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Gunmetal Arcadia Reviewed by Cyril Lachel on . Although it looks and sounds the part, Gunmetal Arcadia is a retro-inspired action game that left me wanting more. I wish there was a deeper story, more interesting level designs and a way to block cheap hits. There's a solid concept here, but it doesn't go far enough. This is yet another side-scrolling adventure game that left me disappointed. Rating: 64%
Gunmetal Arcadia
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  • Review Score:

  • B-
Despite the nostalgia, I have a lot of mixed feelings about Zelda II: The Adventure of Link. It's not that I dislike the 1988 Nintendo game, but three decades later I still find myself disappointed by the switch from overhead adventure to 2D side-scrolling. There's just something about that perspective that doesn't go well with role-playing games, as I learned with Zelda II, Faxanadu and even the third book of Ys.

Although I've always had a hard time warming up to side-scrolling adventure games, I was still eager to play Gunmetal Arcadia from Minor Key Games. This is a confusingly named roguelike that takes a lot of inspiration from that second Zelda game, creating a fun and fast-paced adventure game with authentic 8-bit graphics and a killer chiptunes soundtrack.


You take control of Vireo, a brave soldier who helps the Tech Elves of Arcadia push back at the evil Unmade Empire. He does this by fighting through four randomly generated stages in an attempt to find hidden treasures and take down the numerous bosses. He's joined by a whole host of playable characters, including a purple warrior named Grackle and the game's mandatory Link wannabe, Wayfarer.

While it certainly looks a lot like Zelda II, Gunmetal Arcadia is nowhere near as deep or involving. The goal is to hack and slash your way through all the enemies and upgrade your solider along the way. You do this by not only opening up treasure chests, but also by purchasing new magic spells and character buffs at the various stores. Although the adventure is short, you'll be able to customize your hero with more than 75 items and accessories.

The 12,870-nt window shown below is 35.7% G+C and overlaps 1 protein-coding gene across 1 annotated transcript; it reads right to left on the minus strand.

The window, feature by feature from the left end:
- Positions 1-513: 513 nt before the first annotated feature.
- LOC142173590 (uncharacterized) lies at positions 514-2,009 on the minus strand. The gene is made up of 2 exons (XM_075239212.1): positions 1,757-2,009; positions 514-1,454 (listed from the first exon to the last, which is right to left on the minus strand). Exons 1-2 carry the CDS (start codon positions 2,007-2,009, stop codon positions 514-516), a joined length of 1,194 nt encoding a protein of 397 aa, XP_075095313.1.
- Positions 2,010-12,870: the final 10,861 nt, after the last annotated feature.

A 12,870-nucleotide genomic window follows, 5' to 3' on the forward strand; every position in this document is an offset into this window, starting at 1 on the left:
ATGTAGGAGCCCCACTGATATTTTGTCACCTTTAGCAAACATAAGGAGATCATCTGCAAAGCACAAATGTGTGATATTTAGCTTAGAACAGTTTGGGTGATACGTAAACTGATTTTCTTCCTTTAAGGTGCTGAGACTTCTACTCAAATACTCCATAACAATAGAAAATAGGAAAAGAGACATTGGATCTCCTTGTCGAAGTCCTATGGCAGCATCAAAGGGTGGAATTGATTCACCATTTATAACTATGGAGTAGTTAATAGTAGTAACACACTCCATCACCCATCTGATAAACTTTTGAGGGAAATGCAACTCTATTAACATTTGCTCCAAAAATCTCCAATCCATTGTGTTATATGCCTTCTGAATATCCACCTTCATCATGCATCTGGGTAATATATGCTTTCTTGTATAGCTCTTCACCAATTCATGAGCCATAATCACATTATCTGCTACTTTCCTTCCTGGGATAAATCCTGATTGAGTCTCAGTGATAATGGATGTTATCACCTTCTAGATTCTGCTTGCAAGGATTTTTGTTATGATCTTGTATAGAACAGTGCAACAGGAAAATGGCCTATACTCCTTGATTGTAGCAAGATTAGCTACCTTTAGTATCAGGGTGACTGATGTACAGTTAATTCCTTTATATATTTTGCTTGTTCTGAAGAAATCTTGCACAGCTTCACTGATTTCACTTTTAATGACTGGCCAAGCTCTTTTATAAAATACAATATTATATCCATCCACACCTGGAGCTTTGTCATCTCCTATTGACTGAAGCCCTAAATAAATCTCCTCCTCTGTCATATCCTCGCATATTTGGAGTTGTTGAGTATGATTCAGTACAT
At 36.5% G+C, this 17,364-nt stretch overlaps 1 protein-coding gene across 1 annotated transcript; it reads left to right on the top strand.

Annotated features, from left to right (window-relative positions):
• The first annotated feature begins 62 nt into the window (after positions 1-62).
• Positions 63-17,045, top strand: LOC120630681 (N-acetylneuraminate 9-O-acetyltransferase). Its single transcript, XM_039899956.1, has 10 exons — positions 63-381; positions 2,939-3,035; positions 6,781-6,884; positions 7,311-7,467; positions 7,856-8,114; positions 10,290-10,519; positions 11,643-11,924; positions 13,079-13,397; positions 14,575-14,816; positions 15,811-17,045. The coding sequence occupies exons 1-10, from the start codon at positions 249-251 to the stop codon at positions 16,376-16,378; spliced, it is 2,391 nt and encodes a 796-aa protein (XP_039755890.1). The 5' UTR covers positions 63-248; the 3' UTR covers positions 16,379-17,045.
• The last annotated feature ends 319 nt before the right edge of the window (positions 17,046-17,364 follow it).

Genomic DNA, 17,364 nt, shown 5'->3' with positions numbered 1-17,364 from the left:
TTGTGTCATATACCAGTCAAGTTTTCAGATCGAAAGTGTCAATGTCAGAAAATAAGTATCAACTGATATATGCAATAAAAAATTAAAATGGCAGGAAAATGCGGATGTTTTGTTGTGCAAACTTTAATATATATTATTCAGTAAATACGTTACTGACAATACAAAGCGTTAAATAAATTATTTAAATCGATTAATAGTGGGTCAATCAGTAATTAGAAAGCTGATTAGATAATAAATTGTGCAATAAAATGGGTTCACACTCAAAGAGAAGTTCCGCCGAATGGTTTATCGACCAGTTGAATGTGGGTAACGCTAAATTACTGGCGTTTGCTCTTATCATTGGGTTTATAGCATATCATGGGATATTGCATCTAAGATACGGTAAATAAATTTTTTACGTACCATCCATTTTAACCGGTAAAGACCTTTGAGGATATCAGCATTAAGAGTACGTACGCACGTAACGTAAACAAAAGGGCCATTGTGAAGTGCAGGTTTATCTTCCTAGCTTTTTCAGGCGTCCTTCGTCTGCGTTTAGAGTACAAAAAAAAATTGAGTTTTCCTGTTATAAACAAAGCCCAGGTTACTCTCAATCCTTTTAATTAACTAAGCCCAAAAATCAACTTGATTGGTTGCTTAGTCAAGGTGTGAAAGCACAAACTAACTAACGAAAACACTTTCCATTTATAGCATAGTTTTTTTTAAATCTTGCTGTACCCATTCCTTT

It's easy to write-off a lot of the pickups as being useless weapons and magic spells you'll never use, but the upgrades do go a long way to make the game more playable. A good example of this is a perk that allows Vireo to slash both up and down, something you don't get at the start of the game. This turns out to be one of those invaluable items that sometimes doesn't show up, making an already challenging game a whole lot more frustrating.

Gunmetal Arcadia (Steam)Click For the Full Picture Archive

The big problem involves the enemy placement. Without the upgrades and new abilities, our hero is forced to take way too many cheap hits. You'll constantly find bad guys camping at the top of ladders, giving us no time to avoid taking damage. You often can't even duck down to defeat the green slime monsters without accidentally climbing down the ladder, creating an even bigger problem.

Some of this is due to the random level designs, but most of it can be blamed on the inadequate gameplay. While Vireo may be fast and responsive, he's just not equipped to avoid taking damage, especially in those early stages. He needs a shield or a block button; something that will keep him safe as he searches for better equipment. On the other hand, once you've found a few upgrades and added some hearts to the life bar, you're practically unstoppable. There isn't a whole lot of balance in Gunmetal Arcadia.

To be fair to the developers, some of the other characters start with these advanced moves. Grackle, for example, will be able to slash up and down from the start, while Starling is able to double jump. Or if you really want a challenge, perhaps go with Wayfarer, who starts with half a heart and the smallest sword you've ever seen. That said, I do wish there was more variety to these five different characters. Beyond one or two abilities, most of the heroes look and act the same.

Gunmetal Arcadia (Steam)Click For the Full Picture Archive

At least Gunmetal Arcadia looks the part. While a lot of developers attempt to create authentic retro visuals, Minor Key Games comes dangerously close to making it look identical to those 30 year old RPGs. There are a few times where the illusion cracks, such as the pause font and the lack of any serious slowdowns or flickery sprites. But even then, Gunmetal Arcadia perfectly captures the spirit of those old 8-bit Nintendo Entertainment System games. It even has a customizable CRT mode for gamers who want to get the full nostalgia experience.

The retro authenticity also extends to the chiptunes soundtrack, which provides more than an hour's worth of 8-bit music. The songs here are catchy, and they truly feel like they could have been taken directly from an old NES cartridge. The presentation is easily the best part of this game.

Although it looks and sounds the part, Gunmetal Arcadia is a retro-inspired action game that left me wanting more. I wish there was a deeper story, more interesting level designs and a way to block cheap hits. There's a solid concept here, but it doesn't go far enough. This is yet another side-scrolling adventure game that left me disappointed.
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